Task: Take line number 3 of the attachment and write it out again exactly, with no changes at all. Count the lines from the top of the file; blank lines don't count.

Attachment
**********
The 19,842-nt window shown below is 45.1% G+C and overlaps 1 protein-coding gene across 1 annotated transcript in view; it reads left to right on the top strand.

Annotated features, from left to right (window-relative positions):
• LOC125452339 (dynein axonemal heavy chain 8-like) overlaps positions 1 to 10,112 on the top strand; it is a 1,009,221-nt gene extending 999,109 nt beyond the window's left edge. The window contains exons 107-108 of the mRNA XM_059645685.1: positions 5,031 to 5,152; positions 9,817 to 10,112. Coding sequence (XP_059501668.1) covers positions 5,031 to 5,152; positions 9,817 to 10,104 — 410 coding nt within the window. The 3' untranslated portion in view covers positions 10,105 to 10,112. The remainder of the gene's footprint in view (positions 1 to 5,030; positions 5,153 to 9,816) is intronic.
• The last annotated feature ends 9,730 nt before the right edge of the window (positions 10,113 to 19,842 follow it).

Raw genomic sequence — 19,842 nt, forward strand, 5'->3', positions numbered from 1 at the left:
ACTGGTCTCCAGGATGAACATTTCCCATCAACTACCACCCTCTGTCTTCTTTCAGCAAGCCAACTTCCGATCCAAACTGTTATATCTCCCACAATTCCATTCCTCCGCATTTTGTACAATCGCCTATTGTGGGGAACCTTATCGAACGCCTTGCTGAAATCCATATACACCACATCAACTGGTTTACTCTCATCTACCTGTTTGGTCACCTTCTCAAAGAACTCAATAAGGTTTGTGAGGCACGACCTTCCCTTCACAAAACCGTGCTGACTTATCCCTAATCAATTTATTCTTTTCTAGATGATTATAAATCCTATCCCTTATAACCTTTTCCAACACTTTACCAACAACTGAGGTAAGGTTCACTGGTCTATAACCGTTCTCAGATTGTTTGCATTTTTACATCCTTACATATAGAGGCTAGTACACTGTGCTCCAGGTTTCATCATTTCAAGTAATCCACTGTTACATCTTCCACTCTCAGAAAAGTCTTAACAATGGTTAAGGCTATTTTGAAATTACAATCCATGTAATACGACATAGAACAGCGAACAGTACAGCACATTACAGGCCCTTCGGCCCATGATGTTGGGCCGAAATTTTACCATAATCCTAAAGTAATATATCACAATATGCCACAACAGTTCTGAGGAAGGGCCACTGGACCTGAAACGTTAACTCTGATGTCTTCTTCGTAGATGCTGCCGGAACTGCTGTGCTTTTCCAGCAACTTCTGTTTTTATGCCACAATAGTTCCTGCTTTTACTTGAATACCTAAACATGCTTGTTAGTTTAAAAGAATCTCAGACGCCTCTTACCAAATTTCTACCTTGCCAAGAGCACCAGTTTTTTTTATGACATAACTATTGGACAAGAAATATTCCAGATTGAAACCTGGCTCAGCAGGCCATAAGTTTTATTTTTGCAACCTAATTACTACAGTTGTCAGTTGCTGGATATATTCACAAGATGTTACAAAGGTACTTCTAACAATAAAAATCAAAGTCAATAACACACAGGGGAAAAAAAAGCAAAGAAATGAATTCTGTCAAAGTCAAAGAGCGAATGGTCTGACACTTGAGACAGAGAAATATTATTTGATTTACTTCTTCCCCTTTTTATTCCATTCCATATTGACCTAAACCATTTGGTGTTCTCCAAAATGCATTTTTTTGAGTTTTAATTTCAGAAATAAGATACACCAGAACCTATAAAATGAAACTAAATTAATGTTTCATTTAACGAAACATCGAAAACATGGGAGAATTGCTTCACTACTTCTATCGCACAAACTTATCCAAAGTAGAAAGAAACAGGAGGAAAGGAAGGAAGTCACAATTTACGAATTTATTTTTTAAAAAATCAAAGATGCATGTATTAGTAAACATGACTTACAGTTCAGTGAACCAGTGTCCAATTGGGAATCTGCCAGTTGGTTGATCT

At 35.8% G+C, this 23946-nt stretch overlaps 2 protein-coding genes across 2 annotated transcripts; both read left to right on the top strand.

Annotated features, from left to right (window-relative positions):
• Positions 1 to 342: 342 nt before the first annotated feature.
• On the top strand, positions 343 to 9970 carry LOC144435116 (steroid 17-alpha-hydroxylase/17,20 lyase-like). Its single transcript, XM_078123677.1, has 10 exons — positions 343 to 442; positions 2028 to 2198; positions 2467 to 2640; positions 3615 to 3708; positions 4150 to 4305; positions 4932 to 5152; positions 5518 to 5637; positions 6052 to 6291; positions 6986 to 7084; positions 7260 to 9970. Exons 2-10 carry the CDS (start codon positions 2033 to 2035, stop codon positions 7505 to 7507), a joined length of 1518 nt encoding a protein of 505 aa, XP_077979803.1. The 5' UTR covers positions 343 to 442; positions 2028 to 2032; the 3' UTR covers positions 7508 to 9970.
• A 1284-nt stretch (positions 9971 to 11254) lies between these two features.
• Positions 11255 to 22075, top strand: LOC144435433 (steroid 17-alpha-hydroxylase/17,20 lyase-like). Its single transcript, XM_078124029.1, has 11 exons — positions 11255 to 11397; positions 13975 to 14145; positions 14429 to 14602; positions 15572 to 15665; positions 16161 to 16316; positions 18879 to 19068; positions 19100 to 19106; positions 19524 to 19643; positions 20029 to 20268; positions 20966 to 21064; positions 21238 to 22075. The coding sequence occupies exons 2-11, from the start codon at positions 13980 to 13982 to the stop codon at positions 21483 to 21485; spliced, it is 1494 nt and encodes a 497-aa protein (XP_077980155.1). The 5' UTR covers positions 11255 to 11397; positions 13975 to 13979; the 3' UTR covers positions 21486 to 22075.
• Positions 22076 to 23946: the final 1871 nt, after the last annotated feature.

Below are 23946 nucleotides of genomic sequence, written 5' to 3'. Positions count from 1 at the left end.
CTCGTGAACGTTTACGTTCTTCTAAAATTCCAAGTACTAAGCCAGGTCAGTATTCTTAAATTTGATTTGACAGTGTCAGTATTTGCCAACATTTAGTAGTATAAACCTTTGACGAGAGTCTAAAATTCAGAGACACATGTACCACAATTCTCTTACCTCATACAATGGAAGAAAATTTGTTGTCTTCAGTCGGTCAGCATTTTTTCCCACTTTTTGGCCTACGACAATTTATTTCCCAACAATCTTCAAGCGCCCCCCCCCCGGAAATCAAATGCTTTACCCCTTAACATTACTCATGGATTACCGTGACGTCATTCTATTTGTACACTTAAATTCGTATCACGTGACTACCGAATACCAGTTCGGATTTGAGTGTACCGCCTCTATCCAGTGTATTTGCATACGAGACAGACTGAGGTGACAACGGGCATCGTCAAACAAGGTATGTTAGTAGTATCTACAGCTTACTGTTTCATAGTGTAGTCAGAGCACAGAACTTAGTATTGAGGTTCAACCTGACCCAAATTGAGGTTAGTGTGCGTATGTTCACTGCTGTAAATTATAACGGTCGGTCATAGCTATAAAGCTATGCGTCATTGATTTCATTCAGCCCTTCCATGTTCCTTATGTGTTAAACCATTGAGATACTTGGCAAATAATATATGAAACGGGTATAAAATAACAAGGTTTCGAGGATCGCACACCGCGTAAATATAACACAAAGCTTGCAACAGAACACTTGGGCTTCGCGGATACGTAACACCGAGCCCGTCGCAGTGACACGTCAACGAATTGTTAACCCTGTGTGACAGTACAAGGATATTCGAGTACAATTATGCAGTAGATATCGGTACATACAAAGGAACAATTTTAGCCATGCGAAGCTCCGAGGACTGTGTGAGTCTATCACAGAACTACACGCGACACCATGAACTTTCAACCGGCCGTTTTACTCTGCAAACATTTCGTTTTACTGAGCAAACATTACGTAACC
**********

• LOC125452339 (dynein axonemal heavy chain 8-like) overlaps positions 1 to 10,112 on the top strand; it is a 1,009,221-nt gene extending 999,109 nt beyond the window's left edge. The window contains exons 107-108 of the mRNA XM_059645685.1: positions 5,031 to 5,152; positions 9,817 to 10,112. Coding sequence (XP_059501668.1) covers positions 5,031 to 5,152; positions 9,817 to 10,104 — 410 coding nt within the window. The 3' untranslated portion in view covers positions 10,105 to 10,112. The remainder of the gene's footprint in view (positions 1 to 5,030; positions 5,153 to 9,816) is intronic.